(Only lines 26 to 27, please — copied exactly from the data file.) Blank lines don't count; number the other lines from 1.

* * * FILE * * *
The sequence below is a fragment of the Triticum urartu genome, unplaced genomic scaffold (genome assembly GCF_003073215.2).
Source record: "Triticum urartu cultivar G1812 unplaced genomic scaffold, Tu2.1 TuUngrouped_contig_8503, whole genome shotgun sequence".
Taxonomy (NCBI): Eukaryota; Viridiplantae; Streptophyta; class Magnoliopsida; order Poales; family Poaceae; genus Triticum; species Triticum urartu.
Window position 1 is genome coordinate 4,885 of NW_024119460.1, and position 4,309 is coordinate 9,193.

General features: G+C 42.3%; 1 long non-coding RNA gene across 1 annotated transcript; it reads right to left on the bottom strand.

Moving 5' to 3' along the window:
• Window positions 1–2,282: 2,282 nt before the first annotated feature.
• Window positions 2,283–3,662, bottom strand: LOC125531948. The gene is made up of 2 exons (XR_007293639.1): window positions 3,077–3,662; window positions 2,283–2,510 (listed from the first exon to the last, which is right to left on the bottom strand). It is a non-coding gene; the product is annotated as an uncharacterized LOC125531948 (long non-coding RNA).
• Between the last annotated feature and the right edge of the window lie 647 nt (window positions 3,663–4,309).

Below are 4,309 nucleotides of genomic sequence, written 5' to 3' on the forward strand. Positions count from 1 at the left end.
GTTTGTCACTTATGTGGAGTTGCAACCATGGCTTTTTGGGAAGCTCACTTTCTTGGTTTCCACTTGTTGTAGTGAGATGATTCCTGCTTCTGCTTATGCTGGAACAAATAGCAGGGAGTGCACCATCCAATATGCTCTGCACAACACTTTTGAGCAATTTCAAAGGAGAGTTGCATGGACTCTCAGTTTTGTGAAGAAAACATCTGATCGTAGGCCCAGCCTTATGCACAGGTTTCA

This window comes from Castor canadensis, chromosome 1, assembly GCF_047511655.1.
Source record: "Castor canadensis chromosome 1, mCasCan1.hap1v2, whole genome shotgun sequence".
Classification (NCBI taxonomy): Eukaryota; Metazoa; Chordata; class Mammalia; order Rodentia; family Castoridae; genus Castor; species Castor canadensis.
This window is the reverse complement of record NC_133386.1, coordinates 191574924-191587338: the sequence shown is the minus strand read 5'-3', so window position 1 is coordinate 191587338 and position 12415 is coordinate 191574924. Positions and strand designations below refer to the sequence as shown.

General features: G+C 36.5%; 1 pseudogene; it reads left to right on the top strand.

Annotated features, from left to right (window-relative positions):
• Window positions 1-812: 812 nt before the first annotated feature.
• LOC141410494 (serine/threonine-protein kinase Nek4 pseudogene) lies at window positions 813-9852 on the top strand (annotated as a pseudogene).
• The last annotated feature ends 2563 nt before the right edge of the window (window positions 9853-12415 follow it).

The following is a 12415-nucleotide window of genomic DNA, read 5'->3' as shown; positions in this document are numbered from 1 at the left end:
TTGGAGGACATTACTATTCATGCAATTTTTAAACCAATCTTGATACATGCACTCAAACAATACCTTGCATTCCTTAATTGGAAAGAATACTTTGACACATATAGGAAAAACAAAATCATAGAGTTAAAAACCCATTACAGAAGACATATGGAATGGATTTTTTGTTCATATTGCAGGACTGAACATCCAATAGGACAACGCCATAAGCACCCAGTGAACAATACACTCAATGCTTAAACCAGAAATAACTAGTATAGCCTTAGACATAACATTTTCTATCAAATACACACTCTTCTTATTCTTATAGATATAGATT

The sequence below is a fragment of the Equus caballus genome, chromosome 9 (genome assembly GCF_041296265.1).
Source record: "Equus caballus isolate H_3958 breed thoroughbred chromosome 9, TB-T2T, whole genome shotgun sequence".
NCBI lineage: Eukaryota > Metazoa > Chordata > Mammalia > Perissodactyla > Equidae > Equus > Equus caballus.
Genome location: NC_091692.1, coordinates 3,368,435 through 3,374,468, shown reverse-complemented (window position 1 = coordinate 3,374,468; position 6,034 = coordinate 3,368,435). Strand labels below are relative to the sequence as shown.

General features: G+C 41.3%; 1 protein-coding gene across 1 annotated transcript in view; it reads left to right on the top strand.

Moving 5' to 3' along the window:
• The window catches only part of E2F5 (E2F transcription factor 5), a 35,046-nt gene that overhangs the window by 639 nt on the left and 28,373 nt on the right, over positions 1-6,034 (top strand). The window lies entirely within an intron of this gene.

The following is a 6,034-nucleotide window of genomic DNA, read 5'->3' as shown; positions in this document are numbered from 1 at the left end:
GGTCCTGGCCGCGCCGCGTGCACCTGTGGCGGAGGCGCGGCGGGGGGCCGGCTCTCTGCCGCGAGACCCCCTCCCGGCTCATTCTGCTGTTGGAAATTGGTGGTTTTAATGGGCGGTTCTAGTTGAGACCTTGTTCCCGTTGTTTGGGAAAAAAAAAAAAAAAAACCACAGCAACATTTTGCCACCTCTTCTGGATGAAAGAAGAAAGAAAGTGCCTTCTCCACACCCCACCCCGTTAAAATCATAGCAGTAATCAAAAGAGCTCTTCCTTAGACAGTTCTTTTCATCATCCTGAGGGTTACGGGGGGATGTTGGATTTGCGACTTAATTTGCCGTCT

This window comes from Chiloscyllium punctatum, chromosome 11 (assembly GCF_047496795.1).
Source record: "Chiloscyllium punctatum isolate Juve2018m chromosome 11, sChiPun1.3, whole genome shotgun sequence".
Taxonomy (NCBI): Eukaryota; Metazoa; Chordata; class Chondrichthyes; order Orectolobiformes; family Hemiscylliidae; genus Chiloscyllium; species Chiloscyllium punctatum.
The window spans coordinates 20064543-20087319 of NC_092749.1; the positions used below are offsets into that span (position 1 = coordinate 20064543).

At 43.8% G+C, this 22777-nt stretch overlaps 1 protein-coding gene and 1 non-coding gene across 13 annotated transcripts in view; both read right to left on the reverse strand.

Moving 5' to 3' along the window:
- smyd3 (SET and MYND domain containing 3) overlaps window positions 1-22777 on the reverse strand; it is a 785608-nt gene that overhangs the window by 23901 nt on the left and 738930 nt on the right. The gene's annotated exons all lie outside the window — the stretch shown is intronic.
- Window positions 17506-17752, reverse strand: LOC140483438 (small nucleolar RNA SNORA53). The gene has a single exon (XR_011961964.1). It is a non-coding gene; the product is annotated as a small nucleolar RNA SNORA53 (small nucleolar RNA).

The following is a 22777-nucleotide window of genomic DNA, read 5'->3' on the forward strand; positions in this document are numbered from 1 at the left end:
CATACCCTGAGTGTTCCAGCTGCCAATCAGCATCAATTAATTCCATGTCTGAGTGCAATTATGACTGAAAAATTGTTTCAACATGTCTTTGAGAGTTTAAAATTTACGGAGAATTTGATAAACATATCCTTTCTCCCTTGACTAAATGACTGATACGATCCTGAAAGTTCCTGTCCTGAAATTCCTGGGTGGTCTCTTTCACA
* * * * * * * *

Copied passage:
Genome location: NC_091692.1, coordinates 3,368,435 through 3,374,468, shown reverse-complemented (window position 1 = coordinate 3,374,468; position 6,034 = coordinate 3,368,435). Strand labels below are relative to the sequence as shown.

General features: G+C 41.3%; 1 protein-coding gene across 1 annotated transcript in view; it reads left to right on the top strand.